- This paper describes a novel strain of engineered mouse that expresses the human parathyroid hormone 1 receptor (PTH1R) instead of endogenous murine PTH1R
- Initial functional characterization of baseline and ligand-induced bone and blood calcium ion responses established the viability of the mice
- A preliminary evaluation showed the mice are a potential test model for predicting the behavior of candidate PTH analogs in humans and could improve the understanding of how PTH1R and its ligands regulate bone biology and mineral ion homeostasis
The parathyroid hormone 1 receptor (PTH1R) is a common drug target for the treatment of osteoporosis and hypoparathyroidism. By mediating the activity of two peptide ligands, PTH and PTH-related protein (PTHrP), it plays critical roles in regulating blood calcium and phosphate (via PTH) and bone and tissue development (via PTHrP).
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The PTH1R in humans shares 91% amino acid sequence identity with the PTH1R in rats and mice. Still, the divergence can lead to differences in receptor-binding affinities and signaling potencies when ligands are assessed in rodents versus humans. Those differences introduce an element of uncertainty about how data from rodent studies apply to humans.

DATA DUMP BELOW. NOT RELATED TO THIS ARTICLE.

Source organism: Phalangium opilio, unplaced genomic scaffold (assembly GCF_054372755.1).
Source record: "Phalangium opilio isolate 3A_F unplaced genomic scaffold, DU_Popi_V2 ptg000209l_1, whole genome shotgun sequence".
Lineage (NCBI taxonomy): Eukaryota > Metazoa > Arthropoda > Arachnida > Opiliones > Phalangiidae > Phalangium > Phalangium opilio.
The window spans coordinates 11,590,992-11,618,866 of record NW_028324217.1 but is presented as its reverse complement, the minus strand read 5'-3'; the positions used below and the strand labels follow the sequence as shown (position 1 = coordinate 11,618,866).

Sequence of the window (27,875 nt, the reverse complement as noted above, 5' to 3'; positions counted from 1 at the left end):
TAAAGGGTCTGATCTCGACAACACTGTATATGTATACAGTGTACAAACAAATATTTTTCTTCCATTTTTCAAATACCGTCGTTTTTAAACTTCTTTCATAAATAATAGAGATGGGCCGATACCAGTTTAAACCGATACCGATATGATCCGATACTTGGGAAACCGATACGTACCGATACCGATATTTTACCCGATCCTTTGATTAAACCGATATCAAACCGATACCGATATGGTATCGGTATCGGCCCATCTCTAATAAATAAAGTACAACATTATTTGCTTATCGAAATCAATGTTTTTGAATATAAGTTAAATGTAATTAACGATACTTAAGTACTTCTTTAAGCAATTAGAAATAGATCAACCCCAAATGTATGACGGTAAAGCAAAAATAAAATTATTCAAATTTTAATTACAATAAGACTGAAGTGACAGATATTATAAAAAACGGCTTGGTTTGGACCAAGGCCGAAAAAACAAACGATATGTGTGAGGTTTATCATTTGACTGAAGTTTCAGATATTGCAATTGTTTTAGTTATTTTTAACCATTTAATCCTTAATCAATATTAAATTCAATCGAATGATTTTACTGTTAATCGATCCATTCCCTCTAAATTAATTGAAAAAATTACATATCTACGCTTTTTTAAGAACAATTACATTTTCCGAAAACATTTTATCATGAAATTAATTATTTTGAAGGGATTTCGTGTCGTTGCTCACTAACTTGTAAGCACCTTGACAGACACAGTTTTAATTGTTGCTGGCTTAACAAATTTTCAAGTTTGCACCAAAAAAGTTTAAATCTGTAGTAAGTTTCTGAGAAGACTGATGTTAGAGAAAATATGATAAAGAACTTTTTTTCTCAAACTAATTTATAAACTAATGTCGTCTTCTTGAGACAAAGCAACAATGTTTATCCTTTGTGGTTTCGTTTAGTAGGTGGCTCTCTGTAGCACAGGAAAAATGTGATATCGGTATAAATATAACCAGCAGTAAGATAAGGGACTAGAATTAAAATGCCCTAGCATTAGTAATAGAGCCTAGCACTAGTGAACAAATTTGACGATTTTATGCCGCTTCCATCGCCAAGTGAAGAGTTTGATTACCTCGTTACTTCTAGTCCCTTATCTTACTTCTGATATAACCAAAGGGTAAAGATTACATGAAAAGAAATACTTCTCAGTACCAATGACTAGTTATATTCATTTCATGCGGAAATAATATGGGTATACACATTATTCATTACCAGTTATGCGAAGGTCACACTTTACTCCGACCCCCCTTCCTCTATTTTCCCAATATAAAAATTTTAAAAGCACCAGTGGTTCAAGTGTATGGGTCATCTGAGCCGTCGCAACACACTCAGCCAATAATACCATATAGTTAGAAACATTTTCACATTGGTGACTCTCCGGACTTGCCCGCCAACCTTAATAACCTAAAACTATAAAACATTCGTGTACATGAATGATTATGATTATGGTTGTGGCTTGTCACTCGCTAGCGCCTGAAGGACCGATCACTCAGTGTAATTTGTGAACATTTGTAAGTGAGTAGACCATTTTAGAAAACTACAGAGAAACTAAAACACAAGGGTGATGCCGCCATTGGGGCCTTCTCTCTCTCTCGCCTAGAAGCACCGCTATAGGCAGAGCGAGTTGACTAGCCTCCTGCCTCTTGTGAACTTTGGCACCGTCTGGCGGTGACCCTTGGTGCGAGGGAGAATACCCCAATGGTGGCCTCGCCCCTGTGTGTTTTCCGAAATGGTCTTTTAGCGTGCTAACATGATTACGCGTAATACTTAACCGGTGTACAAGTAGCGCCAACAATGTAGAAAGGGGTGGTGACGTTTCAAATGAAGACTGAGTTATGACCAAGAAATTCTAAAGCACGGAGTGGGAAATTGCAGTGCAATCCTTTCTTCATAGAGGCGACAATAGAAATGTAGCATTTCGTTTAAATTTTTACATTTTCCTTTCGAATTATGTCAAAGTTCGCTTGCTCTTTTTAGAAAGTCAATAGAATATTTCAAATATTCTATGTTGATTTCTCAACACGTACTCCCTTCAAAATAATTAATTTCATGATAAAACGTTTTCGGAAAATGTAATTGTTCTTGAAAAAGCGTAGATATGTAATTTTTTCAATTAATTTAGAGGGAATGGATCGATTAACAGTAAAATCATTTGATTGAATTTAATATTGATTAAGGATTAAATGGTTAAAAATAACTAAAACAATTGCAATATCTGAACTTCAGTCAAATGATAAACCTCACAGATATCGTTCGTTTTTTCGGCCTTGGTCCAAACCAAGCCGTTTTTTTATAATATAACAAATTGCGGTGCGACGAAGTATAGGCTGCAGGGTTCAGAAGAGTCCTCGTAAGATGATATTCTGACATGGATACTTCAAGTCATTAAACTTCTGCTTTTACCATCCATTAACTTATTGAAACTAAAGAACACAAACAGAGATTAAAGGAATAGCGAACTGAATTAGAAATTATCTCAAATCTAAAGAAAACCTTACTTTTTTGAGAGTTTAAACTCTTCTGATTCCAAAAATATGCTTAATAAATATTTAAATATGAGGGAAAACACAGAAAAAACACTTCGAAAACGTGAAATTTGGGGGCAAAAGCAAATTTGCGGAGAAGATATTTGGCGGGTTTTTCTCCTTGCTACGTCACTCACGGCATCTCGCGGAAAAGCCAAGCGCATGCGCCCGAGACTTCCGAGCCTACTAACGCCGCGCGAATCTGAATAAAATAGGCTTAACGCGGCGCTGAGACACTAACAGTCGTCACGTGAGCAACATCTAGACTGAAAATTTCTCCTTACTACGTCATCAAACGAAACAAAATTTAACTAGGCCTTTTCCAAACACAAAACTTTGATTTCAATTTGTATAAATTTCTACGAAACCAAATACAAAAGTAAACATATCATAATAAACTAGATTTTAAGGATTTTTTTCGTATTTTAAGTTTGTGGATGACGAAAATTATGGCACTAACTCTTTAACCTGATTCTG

To overcome that uncertainty, researchers at Massachusetts General Hospital have engineered "humanized" mice that express human PTH1R instead of the analogous mouse protein. The endogenous mouse promoter directs expression, so PTH1R occurs in all biologically relevant cells and tissues.
Thomas J. Gardella, PhD, an associate investigator in the Endocrine Unit of the Mass General Research Institute, Eileen J. Daley, PhD, a research fellow in the Unit, and colleagues describe the mice in Endocrinology, along with an initial evaluation of their clinical utility.
Characterizations of the Mice
For bone structure and levels of blood markers of bone turnover and mineral ion homeostasis, the homozygous human PTH1R knock-in mice closely resembled wild-type control mice of the same age and genetic background. They were healthy over 10 generations and showed functional responses to injected PTH analog peptides, consistent with a fully functional human PTH1R in target bone and kidney cells.
Utility of the Mice
The researchers hope to use the humanized mice to assess new PTH analogs in vivo. As a first step, they examined humanized and wild-type mice before and at various times after single subcutaneous injection of:
- Teriparatide, also known as PTH(1-34)
- Abaloparatide, an analog of PTHrP(1-34)
Teriparatide and abaloparatide are FDA-approved bone anabolic treatments for osteoporosis.
In the humanized mice, teriparatide induced more prolonged calcemic and phosphaturic responses than either of the other two ligands, and this difference in response duration was not evident in the wild-type mice.
Implications for Drug Development
The humanized mice offer advantages over conventional rodent models for functionally differentiating between structurally distinct PTH and PTHrP ligand analogs in vivo. The mouse model could be used to complement various molecular and cellular tools in predicting the efficacy of a new PTH or PTHrP ligand analog in treating diseases of bone and mineral ion metabolism in humans.
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